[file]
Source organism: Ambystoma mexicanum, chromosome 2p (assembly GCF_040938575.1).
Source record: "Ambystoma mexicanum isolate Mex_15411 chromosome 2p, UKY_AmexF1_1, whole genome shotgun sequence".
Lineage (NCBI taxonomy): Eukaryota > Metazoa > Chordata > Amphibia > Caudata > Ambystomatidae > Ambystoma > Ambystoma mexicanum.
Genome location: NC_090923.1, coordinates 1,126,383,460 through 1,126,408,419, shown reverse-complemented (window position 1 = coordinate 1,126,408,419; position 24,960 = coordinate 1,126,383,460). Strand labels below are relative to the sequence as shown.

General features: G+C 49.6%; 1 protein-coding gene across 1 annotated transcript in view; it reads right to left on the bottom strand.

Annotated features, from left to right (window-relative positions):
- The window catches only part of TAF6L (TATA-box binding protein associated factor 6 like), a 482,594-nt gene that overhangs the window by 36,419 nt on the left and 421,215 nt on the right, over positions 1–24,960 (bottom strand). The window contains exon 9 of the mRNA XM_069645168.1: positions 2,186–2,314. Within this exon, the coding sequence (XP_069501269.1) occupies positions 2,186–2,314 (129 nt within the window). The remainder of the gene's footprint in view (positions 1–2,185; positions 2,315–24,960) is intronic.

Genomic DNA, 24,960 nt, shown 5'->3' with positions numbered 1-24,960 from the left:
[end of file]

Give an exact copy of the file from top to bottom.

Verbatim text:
Source organism: Ambystoma mexicanum, chromosome 2p (assembly GCF_040938575.1).
Source record: "Ambystoma mexicanum isolate Mex_15411 chromosome 2p, UKY_AmexF1_1, whole genome shotgun sequence".
Lineage (NCBI taxonomy): Eukaryota > Metazoa > Chordata > Amphibia > Caudata > Ambystomatidae > Ambystoma > Ambystoma mexicanum.
Genome location: NC_090923.1, coordinates 1,126,383,460 through 1,126,408,419, shown reverse-complemented (window position 1 = coordinate 1,126,408,419; position 24,960 = coordinate 1,126,383,460). Strand labels below are relative to the sequence as shown.

General features: G+C 49.6%; 1 protein-coding gene across 1 annotated transcript in view; it reads right to left on the bottom strand.

Annotated features, from left to right (window-relative positions):
- The window catches only part of TAF6L (TATA-box binding protein associated factor 6 like), a 482,594-nt gene that overhangs the window by 36,419 nt on the left and 421,215 nt on the right, over positions 1–24,960 (bottom strand). The window contains exon 9 of the mRNA XM_069645168.1: positions 2,186–2,314. Within this exon, the coding sequence (XP_069501269.1) occupies positions 2,186–2,314 (129 nt within the window). The remainder of the gene's footprint in view (positions 1–2,185; positions 2,315–24,960) is intronic.

Genomic DNA, 24,960 nt, shown 5'->3' with positions numbered 1-24,960 from the left: